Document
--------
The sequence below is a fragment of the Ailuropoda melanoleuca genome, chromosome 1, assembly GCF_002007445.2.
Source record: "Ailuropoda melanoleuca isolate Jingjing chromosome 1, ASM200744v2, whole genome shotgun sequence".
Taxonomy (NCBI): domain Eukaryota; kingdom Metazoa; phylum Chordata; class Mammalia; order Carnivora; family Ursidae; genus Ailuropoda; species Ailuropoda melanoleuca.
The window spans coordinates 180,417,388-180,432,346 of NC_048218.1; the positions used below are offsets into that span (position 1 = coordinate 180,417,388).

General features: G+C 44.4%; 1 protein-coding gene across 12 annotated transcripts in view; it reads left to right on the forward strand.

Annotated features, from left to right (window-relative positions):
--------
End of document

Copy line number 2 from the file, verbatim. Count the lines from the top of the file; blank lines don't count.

Source record: "Ailuropoda melanoleuca isolate Jingjing chromosome 1, ASM200744v2, whole genome shotgun sequence".